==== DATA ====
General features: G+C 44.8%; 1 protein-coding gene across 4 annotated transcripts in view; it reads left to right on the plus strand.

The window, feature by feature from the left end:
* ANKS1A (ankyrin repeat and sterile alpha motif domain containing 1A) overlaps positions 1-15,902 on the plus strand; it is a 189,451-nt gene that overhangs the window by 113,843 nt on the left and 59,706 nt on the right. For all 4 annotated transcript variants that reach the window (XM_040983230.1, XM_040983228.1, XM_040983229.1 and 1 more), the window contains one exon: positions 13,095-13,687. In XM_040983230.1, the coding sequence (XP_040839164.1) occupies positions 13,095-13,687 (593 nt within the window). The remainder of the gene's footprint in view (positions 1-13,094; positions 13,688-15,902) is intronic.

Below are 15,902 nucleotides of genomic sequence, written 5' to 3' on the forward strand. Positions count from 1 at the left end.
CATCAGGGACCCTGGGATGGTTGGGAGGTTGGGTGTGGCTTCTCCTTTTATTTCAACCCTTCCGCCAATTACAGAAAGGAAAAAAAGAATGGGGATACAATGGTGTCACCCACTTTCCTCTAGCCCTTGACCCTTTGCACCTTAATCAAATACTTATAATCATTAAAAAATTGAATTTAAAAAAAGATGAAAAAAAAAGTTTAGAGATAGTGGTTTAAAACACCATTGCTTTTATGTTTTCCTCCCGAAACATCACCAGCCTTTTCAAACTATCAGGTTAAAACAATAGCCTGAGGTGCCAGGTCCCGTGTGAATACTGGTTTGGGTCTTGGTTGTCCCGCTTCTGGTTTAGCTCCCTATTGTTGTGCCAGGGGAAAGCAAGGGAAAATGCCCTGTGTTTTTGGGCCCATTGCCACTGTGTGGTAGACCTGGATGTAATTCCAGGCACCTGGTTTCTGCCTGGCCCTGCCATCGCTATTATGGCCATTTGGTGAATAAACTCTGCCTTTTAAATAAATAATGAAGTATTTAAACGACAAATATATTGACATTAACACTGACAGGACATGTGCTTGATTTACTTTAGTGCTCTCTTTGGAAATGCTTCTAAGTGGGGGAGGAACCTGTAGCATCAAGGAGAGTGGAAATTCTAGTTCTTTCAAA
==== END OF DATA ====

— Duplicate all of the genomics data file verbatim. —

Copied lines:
General features: G+C 44.8%; 1 protein-coding gene across 4 annotated transcripts in view; it reads left to right on the plus strand.

The window, feature by feature from the left end:
* ANKS1A (ankyrin repeat and sterile alpha motif domain containing 1A) overlaps positions 1-15,902 on the plus strand; it is a 189,451-nt gene that overhangs the window by 113,843 nt on the left and 59,706 nt on the right. For all 4 annotated transcript variants that reach the window (XM_040983230.1, XM_040983228.1, XM_040983229.1 and 1 more), the window contains one exon: positions 13,095-13,687. In XM_040983230.1, the coding sequence (XP_040839164.1) occupies positions 13,095-13,687 (593 nt within the window). The remainder of the gene's footprint in view (positions 1-13,094; positions 13,688-15,902) is intronic.

Below are 15,902 nucleotides of genomic sequence, written 5' to 3' on the forward strand. Positions count from 1 at the left end.
CATCAGGGACCCTGGGATGGTTGGGAGGTTGGGTGTGGCTTCTCCTTTTATTTCAACCCTTCCGCCAATTACAGAAAGGAAAAAAAGAATGGGGATACAATGGTGTCACCCACTTTCCTCTAGCCCTTGACCCTTTGCACCTTAATCAAATACTTATAATCATTAAAAAATTGAATTTAAAAAAAGATGAAAAAAAAAGTTTAGAGATAGTGGTTTAAAACACCATTGCTTTTATGTTTTCCTCCCGAAACATCACCAGCCTTTTCAAACTATCAGGTTAAAACAATAGCCTGAGGTGCCAGGTCCCGTGTGAATACTGGTTTGGGTCTTGGTTGTCCCGCTTCTGGTTTAGCTCCCTATTGTTGTGCCAGGGGAAAGCAAGGGAAAATGCCCTGTGTTTTTGGGCCCATTGCCACTGTGTGGTAGACCTGGATGTAATTCCAGGCACCTGGTTTCTGCCTGGCCCTGCCATCGCTATTATGGCCATTTGGTGAATAAACTCTGCCTTTTAAATAAATAATGAAGTATTTAAACGACAAATATATTGACATTAACACTGACAGGACATGTGCTTGATTTACTTTAGTGCTCTCTTTGGAAATGCTTCTAAGTGGGGGAGGAACCTGTAGCATCAAGGAGAGTGGAAATTCTAGTTCTTTCAAA